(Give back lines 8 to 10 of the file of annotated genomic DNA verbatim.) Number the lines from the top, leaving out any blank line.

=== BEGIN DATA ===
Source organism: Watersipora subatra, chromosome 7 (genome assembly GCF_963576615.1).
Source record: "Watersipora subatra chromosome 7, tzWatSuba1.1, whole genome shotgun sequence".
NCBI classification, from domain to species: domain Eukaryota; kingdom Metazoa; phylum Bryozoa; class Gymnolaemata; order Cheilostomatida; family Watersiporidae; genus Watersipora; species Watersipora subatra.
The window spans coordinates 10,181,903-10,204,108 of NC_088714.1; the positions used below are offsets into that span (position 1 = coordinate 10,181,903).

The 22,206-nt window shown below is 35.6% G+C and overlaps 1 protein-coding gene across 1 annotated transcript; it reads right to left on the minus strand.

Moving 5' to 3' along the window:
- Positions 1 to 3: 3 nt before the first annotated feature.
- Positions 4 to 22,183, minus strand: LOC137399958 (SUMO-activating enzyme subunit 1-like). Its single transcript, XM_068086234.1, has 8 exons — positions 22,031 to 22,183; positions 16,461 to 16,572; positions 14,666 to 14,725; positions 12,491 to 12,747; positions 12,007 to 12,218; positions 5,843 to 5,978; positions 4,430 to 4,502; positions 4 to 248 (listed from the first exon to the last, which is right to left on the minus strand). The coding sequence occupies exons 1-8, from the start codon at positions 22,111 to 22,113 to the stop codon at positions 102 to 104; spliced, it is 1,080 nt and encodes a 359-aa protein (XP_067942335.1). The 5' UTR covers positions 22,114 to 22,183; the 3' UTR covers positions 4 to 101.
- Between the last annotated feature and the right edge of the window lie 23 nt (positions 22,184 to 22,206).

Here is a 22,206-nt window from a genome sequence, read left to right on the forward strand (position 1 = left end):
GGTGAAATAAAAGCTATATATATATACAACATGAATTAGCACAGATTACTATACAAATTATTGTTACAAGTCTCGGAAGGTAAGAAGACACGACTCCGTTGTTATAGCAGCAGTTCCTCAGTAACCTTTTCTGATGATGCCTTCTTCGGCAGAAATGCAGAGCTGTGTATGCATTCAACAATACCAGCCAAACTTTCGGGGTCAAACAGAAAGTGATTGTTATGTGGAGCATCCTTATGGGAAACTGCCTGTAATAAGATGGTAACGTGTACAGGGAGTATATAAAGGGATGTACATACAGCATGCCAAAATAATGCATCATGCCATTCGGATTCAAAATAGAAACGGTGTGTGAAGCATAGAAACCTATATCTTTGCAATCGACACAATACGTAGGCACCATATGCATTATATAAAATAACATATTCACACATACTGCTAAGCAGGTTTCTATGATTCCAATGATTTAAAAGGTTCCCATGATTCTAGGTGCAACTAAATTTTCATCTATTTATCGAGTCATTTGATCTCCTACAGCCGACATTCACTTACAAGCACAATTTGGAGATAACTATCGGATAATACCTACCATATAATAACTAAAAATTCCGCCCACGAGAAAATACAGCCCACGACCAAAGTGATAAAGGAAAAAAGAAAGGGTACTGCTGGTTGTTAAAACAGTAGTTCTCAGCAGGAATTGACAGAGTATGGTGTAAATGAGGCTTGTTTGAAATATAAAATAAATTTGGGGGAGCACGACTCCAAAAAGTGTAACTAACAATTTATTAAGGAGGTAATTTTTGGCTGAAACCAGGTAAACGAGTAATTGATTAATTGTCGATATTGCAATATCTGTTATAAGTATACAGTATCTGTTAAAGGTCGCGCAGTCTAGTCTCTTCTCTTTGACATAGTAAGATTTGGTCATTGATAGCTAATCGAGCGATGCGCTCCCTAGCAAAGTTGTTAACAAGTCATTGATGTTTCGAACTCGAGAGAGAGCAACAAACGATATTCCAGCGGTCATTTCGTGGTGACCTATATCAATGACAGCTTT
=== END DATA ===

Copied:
- Positions 4 to 22,183, minus strand: LOC137399958 (SUMO-activating enzyme subunit 1-like). Its single transcript, XM_068086234.1, has 8 exons — positions 22,031 to 22,183; positions 16,461 to 16,572; positions 14,666 to 14,725; positions 12,491 to 12,747; positions 12,007 to 12,218; positions 5,843 to 5,978; positions 4,430 to 4,502; positions 4 to 248 (listed from the first exon to the last, which is right to left on the minus strand). The coding sequence occupies exons 1-8, from the start codon at positions 22,111 to 22,113 to the stop codon at positions 102 to 104; spliced, it is 1,080 nt and encodes a 359-aa protein (XP_067942335.1). The 5' UTR covers positions 22,114 to 22,183; the 3' UTR covers positions 4 to 101.
- Between the last annotated feature and the right edge of the window lie 23 nt (positions 22,184 to 22,206).

Here is a 22,206-nt window from a genome sequence, read left to right on the forward strand (position 1 = left end):